Ninja Freelance Blog

Thursday, June 16, 2011

Five Ways Freelance Bloggers Can Grow Their Business By Marketing Offline

Five Ways Freelance Bloggers Can Grow Their Business By Marketing Offline

For writers just embarking on a career writing for hire the idea that clients will pay them for their work is liberating. The only problem is that writers are often private folk who may at times prefer the company of their keyboard and dictionary to "business contacts" and "potential clients." Not that writers are misanthropic by nature, but they are often shy and sensitive people who would rather study human nature than interact with it. So once a writer takes that jump into launching a freelance writing business, the immediate thrill can be quickly replaced by anxiety as the writer realizes that somehow he or she has got to find some clients.

Even though a writer's good work can happen in relative isolation, the going out and getting of clients to commission that good work requires that he or she enter the wide world of business where even today so much business is done via personal connections and networking. So how do writers take on the daunting task of marketing themselves outside the keyboard-friendly online realm?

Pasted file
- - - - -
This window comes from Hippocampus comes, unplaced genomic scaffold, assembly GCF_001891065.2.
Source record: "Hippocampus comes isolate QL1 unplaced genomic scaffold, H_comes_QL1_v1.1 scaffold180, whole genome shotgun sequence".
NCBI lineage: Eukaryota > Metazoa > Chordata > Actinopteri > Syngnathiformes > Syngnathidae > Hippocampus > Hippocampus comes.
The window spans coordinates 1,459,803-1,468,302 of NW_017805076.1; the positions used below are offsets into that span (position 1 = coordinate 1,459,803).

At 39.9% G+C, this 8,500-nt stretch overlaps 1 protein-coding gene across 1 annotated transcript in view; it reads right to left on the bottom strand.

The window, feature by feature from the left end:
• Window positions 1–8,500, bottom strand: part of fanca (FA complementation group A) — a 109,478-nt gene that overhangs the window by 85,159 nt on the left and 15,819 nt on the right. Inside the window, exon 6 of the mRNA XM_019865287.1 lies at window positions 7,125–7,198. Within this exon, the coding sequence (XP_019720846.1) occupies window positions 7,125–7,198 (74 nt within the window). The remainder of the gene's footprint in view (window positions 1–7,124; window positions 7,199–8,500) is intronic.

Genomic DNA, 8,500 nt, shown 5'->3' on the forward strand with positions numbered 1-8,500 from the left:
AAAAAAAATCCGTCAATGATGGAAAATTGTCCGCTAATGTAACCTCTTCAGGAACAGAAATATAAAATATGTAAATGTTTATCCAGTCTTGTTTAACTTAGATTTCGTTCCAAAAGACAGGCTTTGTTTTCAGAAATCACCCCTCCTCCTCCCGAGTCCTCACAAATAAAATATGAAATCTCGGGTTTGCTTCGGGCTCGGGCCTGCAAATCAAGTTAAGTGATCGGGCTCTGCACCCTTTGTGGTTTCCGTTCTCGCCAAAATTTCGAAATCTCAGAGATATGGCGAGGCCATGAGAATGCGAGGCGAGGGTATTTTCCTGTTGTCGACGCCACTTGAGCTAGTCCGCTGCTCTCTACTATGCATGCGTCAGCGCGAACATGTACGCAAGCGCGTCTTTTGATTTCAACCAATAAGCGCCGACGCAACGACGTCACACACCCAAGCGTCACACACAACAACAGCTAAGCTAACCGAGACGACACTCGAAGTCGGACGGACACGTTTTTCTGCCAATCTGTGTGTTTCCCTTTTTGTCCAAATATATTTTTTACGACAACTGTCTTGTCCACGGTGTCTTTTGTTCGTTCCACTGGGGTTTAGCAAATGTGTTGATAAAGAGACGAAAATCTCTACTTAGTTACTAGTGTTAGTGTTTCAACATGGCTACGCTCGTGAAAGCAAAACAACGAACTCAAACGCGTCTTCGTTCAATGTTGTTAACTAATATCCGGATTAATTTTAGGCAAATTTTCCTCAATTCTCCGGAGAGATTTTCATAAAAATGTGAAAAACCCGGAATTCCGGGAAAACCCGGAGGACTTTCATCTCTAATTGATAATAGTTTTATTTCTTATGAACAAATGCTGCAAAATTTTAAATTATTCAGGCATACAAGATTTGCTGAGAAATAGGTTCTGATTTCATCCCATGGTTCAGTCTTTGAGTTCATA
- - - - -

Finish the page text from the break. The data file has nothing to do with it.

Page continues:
1. Seek out writing opportunities in print. Print publications such as local newspapers, newsletters, and magazines are having a hard time financially. People still love to pick them up and read them, but not at the rate advertisers are willing to pay for it. As a result, publications have had to drastically cut pay for writers. While this is bad news for writers in general, you may be able to get some free exposure by offering to write small pieces for local publications. Offer your services to write a short piece for free in exchange for having your name and/or business's name at the end with your website and a brief line indicating you write blogs and other online content. Make sure your free piece captures your best blogging essence and style so that potential customers will read it and want to replicate your snappy style on their blog or business's website.

  2. Volunteer. Volunteering is a way for shy writers to motivate themselves to network. Even if no business comes directly from people met while volunteering, at the very least you have done some good in the world. Consider volunteering at an afterschool program for students or volunteer to write a newsletter for a nonprofit organization. Volunteer to help with an organization's public relations materials or with grant-writing. You can even create a buzz for your business by volunteering in a situation unrelated to writing but that is of interest to you. Just be sure that you are getting to know the other volunteers or managers of the organization and let them know what your profession is so you will be on their minds should they be able to help make connections for you at some point. If you serve on a board of a nonprofit you will definitely be in a position to meet people with good connections who may know people or businesses with money to spend. Don't feel guilty about networking while volunteering unless that really is the only underlying purpose for your good deeds. In that case you should feel guilty!